I remember crying when Carrie Strug landed her vault on a sprained ankle and drooling with my college roommates over the impossible musculature of Russia's Alexi Nemov. I am not a fanatic, but I have always been a fan of gymnastics, and when the Olympics roll around every four years, I am glued to NBC.
This year crowned a new American champion, 16-year-old powerhouse Carly Patterson. Watching her battle such giants as the glowering and gaunt Svetlana Khorkina and the delicately precise Xhang Nan, I was impressed not only by her huge abilities, but also by the genuine grin that flashed with each nailed routine. She is not the most graceful or inventive champion I have ever seen, but she is totally focused, totally solid and one of the most explosive tumblers in the history of the sport.
After seeing her face plastered all over the media, it was a bit strange to watch her butter a roll right next to me. Completely by accident, I had the opportunity to lunch with the world champion after an exhibition with Boise State and the Idaho Center. There she was, a petite brunette with big eyes, a sense of humor and, surprisingly, an appetite. I was expecting someone bubbly, straightlaced and into plain lettuce with a lemon wedge, but Patterson was every bit an American teenager as she gushed about meeting stars at the Video Music Awards while munching on fries and a loaded burger dripping with cheese.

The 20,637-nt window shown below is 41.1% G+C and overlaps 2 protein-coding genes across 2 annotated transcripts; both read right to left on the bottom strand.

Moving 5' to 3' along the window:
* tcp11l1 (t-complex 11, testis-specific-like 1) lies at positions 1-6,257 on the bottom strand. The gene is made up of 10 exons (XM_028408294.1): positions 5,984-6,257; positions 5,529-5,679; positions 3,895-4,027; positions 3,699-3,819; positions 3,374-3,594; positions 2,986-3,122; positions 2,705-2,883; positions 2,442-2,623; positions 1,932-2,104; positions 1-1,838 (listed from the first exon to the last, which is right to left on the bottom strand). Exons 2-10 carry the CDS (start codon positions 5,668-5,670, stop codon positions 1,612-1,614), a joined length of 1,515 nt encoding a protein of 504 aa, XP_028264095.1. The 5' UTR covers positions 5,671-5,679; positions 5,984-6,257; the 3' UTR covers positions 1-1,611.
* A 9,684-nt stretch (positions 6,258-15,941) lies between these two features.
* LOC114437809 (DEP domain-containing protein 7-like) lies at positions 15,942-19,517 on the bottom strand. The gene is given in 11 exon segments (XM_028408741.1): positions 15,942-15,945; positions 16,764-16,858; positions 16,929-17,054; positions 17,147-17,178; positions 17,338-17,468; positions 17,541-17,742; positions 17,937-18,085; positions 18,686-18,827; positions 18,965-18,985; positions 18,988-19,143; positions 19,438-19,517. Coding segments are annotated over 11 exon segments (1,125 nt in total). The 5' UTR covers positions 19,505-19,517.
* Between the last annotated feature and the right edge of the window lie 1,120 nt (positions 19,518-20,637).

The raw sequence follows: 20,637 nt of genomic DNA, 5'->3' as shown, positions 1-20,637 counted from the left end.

I asked her the standard questions about elite status, the physical strain, the pressure to overwork and chemically enhance and so on. And though Patterson answered all questions with poise and dry wit, it was way more fun and telling to talk about her dreams of becoming a pop singer on par with the Simpson sisters and Hilary Duff. We swapped nostalgic Barbie stories and discussed the finer points of teen idol dye jobs, and the more I heard, the more I liked the fact that she had found a way to balance being a real person and stepping up to represent a sport and a country on the global level. She was inexplicably subdued about her own greatness.
"It's weird sometimes, thinking about how big this is, but it's cool that people look up to me," she said, "and I have the best coaches in the world." She credited her gymnastics career with teaching her the life skills of hard work and dedication and didn't even flinch when I nabbed a fry from her plate (I should have had it bronzed). Even though she has never even heard of Google let alone Googled herself to see the hundreds of shrine-like tributes to her every detail, she is determined to keep accepting e-mail from her official Web site and to answer every single one. "It might take me a while," she laughed. I have no doubt that if I write her a note about our meeting, she will get back to me--even it takes ten years. :
T.J. Maxx Team USA Gymnastics Tour, November 4, 7 p.m., $19-$75, Idaho Center Arena, 16200 Can-Ada Rd., Nampa, Tickets at 442-3232 or www.ictickets.com.